The seed that fell among the thistles is the one who hears the word; but then, the worries of this life and the love of money choke the word; and it does not bear fruit.
As for the seed that fell on good soil, it is the one who hears the word and understands it; this seed bears fruit and produces a hundred, or sixty, or thirty times more.“
God’s Word will bear fruit, in season and out of season. We, along with the entire creation, must trust in God’s promises of redemption and new life, which will be given in the fullness of time. Jesus gives the parable of the sower who reaps thirty, sixty, and hundredfold. If God’s word never returns without realizing its purpose and produces in unimaginable quantities of thirties, sixties, and hundreds, why does it seemingly fail on the path and the rock and amidst the thistle? Perhaps what is needed is our cooperation with the Grace that is poured into us. Perhaps the seeds are still there waiting to sprout, but for our generous consent and cooperation. What might be preventing us from a total surrender to the word?
Let us pray for the grace of complete surrender to God’s will.
Read a brief biography of a saint and reflect on how she/he let God’s word work in her/him.
1st Reading: Ex 1:8-14, 22
Then a new king who had not known Joseph came to power and said to his people, “The Israelites are more numerous and stronger than we are. Let us deal warily with them lest they increase still more and, in case of war, side with our enemy, fight against us and escape from the land.“ So they set taskmasters over them to oppress them with forced labor. In that way they built the storage towns of Pithom and Rameses. But the more they oppressed the Hebrews the more they increased and spread, until the Egyptians dreaded the Israelites and became ruthless in making them work. They made life bitter for them in hard labor with bricks and mortar and with all kinds of work in the fields. In all their work the Egyptians treated them harshly.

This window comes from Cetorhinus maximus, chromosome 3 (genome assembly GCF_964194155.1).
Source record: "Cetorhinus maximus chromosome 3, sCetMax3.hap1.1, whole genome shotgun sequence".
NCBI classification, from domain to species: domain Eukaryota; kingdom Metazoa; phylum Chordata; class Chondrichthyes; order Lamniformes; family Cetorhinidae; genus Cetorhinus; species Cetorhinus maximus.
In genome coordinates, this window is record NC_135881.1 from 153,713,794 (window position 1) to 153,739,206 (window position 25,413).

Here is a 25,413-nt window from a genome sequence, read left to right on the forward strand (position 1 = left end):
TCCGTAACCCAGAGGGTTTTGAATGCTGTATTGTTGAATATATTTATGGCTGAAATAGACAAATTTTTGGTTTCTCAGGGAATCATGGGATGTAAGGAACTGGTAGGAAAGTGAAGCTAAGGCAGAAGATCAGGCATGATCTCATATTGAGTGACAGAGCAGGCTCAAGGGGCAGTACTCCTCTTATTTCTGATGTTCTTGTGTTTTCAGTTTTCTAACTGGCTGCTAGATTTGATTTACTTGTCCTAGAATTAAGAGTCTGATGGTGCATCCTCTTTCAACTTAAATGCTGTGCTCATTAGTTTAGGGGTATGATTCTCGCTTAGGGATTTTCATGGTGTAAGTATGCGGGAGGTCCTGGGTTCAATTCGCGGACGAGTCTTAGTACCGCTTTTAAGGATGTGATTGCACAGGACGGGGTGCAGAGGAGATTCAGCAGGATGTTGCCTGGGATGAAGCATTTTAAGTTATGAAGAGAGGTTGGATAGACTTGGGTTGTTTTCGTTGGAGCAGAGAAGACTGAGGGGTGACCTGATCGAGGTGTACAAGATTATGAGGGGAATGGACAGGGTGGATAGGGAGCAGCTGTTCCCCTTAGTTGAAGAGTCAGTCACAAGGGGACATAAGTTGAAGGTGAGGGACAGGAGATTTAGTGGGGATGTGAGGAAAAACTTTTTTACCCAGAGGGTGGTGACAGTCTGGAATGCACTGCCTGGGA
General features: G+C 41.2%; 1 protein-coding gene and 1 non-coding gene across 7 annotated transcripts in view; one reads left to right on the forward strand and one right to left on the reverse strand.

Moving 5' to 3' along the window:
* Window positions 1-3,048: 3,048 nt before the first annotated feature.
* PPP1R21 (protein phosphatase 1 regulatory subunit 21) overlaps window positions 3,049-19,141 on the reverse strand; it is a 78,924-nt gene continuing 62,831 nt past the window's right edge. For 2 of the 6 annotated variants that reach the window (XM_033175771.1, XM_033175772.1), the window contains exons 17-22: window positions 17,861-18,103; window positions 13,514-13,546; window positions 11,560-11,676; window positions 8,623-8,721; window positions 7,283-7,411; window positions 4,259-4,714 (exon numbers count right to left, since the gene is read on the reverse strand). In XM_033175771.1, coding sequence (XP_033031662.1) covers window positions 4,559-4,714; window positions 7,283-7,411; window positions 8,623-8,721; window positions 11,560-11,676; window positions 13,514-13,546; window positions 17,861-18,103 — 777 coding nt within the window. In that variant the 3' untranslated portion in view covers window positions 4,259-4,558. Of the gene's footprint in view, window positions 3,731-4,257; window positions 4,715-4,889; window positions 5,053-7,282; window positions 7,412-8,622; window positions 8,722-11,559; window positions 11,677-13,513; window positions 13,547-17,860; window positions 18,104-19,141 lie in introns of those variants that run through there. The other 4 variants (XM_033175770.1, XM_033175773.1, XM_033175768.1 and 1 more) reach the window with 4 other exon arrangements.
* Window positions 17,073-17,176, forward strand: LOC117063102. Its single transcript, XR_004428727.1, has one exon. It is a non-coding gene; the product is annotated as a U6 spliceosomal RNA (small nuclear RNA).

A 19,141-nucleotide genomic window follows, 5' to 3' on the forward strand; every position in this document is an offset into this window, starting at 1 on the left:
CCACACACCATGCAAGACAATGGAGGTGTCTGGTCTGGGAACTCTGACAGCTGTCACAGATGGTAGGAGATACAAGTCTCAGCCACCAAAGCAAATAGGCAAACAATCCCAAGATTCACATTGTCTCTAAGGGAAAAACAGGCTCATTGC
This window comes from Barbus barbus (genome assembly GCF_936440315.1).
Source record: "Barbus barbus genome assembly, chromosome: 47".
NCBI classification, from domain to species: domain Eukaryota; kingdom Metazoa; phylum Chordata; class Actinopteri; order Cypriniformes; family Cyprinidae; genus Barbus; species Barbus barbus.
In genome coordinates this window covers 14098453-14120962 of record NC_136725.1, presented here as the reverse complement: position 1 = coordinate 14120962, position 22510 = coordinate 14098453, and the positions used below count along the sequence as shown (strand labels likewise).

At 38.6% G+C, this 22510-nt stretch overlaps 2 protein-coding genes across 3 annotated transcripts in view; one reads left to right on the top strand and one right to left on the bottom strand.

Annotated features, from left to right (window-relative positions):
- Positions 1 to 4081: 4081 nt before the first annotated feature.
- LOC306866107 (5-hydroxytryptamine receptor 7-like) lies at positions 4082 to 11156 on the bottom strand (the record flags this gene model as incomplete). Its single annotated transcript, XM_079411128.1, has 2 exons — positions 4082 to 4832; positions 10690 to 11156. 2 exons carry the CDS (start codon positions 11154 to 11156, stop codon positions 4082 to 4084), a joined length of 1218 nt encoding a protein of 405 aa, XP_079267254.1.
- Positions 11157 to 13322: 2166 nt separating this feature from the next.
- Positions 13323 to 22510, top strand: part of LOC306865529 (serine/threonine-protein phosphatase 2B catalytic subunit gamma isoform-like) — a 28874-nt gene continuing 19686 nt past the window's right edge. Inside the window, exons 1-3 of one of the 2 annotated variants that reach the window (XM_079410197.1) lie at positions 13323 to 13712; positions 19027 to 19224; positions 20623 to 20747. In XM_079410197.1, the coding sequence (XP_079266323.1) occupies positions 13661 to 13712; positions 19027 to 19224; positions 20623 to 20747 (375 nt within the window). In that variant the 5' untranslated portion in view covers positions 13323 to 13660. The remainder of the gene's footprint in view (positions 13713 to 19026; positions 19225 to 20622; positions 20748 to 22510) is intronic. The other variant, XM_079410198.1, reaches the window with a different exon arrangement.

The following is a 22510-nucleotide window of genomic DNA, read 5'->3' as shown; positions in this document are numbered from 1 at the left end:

Pharaoh then gave this order to all the people: “Every infant boy born to the Hebrews must be thrown into the Nile, but every girl may live.“
Gospel: Mt 10:34–11:1
Do not think that I have come to establish peace on earth. I have not come to bring peace, but a sword. For I have come to set a man against his father, and a daughter against her mother, a daughter-in-law against her mother-in-law. Each one will have as enemies, those of one’s own family.
Whoever loves father or mother more than me, is not worthy of me. And whoever loves son or daughter more than me, is not worthy of me. And whoever does not take up his cross and follow me, is not worthy of me. Whoever finds his life will lose it; but whoever loses his life, for my sake, will find it.
Whoever welcomes you, welcomes me; and whoever welcomes me, welcomes him who sent me. The one who welcomes a prophet, as a prophet, will receive the reward of a prophet; the one who welcomes a just man, because he is a just man, will receive the reward of a just man. And if anyone gives even a cup of cold water to one of these little ones, because he is my disciple, I assure you, he will not go unrewarded.“
When Jesus had finished giving his twelve disciples these instructions, he went on from there, to teach and to proclaim his message in their towns.
There is no room for compromise in following Jesus.